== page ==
No English club sells players quite like Chelsea, who have actually spent more on transfers since 2015 than Manchester United but sold players for roughly twice as much. Sizeable profits were made on Ramires, Oscar, Diego Costa, Nemanja Matic and Thibaut Courtois, which almost makes you forgive the massive sums spent on Alvaro Morata, Tiemoue Bakayoko, Danny Drinkwater, Davide Zappacosta, Emerson, Michy Batshuayi and Baba Rahman. Poor Maurizio Sarri paid the price for all that waste this summer when they did not back him on Gonzalo Higuain.
Chelsea business model is far more reliant on player sales than any other major English club. In the last 5 years, they made a hefty £337m from this activity with only Tottenham anywhere near them (£192m in 4 years). For more context, Manchester City and… https://t.co/3S4xwCnMDY pic.twitter.com/D0kS75f8L2
— /r/ChelseaFC (@RedditChelseaFC) January 15, 2019
5) Juventus. Net spend: £229m
Only Monaco and Borussia Dortmund have sold players for more money since 2015 than Juventus, with five players leaving the club for over £20m in a spell which has seen them dominate Italian football. Money has of course been spent – most notably on Ronaldo but also on Paulo Dybala and Gonzalo Higuain – but their model is close to that of Chelsea. Big money is spent. Big money is recouped. If they can add the Champions League trophy, this will be an extraordinary success story.
4) AC Milan. Net spend: £275m
Even Arsenal are better at recouping money from sales than AC Milan, whose horrendous mismanagement means they have bought badly and sold worse. They spent around £170m at the start of last season on around £50m of players, and have taken sizeable hits on the likes of Carlos Bacca. Spending around £16m to have Gonzalo Higuain for five pretty shoddy months is just about par for the course for a club that has not even played Champions League football in that four-year spell. And they are about to spend more…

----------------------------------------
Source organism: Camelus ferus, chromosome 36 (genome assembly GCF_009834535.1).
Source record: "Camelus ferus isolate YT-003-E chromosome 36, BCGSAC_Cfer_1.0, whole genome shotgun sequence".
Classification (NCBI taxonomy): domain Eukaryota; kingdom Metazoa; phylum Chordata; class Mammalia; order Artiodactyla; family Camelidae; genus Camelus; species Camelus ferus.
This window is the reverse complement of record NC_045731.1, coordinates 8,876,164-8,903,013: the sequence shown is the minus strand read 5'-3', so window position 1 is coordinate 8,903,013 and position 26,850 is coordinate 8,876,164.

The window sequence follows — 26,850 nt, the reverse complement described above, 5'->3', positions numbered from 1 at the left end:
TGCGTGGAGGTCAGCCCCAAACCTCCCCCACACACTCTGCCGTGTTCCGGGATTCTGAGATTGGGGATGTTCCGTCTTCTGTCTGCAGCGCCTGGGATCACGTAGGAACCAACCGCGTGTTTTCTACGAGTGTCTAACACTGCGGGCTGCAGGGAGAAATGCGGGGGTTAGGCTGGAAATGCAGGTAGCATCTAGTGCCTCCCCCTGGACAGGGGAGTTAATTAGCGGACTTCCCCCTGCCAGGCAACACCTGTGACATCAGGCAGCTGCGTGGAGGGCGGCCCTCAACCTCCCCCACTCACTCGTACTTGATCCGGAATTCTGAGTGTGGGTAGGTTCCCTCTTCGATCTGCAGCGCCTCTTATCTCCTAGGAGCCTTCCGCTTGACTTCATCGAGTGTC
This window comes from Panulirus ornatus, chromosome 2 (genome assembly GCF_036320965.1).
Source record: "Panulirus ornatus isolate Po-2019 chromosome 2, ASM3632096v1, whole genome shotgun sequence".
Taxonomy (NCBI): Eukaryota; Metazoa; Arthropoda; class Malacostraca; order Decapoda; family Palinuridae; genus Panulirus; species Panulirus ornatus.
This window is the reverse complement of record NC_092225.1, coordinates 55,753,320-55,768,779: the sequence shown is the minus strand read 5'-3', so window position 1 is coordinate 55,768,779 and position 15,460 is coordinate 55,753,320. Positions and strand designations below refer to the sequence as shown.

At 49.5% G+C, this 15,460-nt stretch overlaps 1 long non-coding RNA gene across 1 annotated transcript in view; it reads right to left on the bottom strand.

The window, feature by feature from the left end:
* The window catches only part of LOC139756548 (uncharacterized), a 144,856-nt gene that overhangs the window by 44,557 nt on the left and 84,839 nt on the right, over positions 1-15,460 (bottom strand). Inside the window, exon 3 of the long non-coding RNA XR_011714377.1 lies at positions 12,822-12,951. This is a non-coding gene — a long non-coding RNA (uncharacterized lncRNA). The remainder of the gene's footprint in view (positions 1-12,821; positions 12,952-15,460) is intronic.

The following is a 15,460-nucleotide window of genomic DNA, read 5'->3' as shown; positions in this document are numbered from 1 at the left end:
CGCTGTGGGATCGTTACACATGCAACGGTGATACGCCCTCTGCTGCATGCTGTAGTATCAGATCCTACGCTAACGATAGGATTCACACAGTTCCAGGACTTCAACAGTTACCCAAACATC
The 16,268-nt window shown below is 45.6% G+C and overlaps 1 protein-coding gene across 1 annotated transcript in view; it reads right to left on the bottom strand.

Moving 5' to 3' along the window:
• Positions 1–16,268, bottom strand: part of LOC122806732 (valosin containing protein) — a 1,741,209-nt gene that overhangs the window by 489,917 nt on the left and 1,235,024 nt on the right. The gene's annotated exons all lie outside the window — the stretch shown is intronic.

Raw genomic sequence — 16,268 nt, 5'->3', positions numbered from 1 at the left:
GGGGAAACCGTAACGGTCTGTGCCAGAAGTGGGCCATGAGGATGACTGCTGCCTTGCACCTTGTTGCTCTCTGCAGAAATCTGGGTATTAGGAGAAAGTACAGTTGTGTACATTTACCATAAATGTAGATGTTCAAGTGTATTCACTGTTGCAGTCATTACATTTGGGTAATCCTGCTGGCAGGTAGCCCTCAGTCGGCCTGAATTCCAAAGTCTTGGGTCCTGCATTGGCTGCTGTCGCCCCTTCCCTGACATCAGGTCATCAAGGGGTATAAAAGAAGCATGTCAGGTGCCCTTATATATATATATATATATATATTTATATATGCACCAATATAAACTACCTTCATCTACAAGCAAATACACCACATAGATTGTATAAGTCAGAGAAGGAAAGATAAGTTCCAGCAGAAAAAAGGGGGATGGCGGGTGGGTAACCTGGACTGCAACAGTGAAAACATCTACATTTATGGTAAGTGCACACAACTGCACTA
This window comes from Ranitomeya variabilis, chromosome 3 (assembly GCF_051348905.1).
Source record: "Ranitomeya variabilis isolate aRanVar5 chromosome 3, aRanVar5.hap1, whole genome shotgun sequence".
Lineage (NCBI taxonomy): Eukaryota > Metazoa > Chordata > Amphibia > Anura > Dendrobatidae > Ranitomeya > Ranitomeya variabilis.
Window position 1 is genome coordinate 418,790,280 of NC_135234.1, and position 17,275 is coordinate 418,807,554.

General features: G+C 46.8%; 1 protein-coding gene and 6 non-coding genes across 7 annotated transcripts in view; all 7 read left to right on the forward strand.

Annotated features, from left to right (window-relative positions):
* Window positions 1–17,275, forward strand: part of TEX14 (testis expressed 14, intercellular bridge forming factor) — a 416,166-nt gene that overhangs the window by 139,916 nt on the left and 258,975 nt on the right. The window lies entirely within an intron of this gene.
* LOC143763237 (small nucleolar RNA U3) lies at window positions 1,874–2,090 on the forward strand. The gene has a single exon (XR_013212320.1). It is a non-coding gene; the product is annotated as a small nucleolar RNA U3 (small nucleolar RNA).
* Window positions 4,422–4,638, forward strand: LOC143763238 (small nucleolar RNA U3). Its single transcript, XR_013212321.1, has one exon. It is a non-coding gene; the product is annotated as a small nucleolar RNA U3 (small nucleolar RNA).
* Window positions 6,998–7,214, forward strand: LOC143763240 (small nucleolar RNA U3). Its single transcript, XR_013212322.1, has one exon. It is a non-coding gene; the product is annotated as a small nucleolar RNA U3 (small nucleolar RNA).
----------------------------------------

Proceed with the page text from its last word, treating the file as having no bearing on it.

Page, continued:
AC Milan sending Gonzalo Higuain back to Juventus so he can join Chelsea, and instead signing Krzysztof Piatek from Genoa for deal just over £30million 🤔Anyone else wondering why Chelsea didn't just go for Piatek?
— Graeme Bailey (@GraemeBailey) January 21, 2019
3) Paris Saint-Germain. Net spend: £335m
Bizarrely, PSG have actually spent less than Chelsea over the last four years despite doling out massive money for both Neymar and Kylian Mbappe. What they haven’t managed to do is sell for big numbers, though profits on Goncalo Guedes, Yuri Berchiche and Serge Aurier suggest they are getting better at this ‘running a business’ lark. And then you remember that Adrien Rabiot will be leaving for free this summer and they have bid little more than £20m for Idrissa Gueye this January and you realise that yes, they’re rubbish at this lark.
2) Manchester United. Net spend: £353m
Wow. That is quite some era of underachievement. To only receive £20m or more for two players – Morgan Schneiderlin and Angel di Maria – in four years is almost miraculous. Meanwhile, they have taken big hits on Shinji Kagawa, Di Maria himself, Nani, Robin van Persie and Memphis Depay and bought a grand total of ten players for £20m or more. Of those ten players, four started their last win over Brighton, two were on the bench, one cannot even make the bench and three have been sold. It’s like Everton but with double the money.
1) Manchester City. Net spend: £496m
Now that is a lot of money. Despite only having a record transfer of £60m, City have outspent every other European club over the last four years because they have bought a massive 14 players for over £20m. The difference between them and United is that they are actually playing those expensive footballers. Nine of those 14 started against Huddersfield on Sunday while another three were on the bench. Like United, they have struggled to sell for big money – only two players have gone for over £20m in four years – but unlike United, they do have six or seven players they could sell now for a big profit. Not that they need to…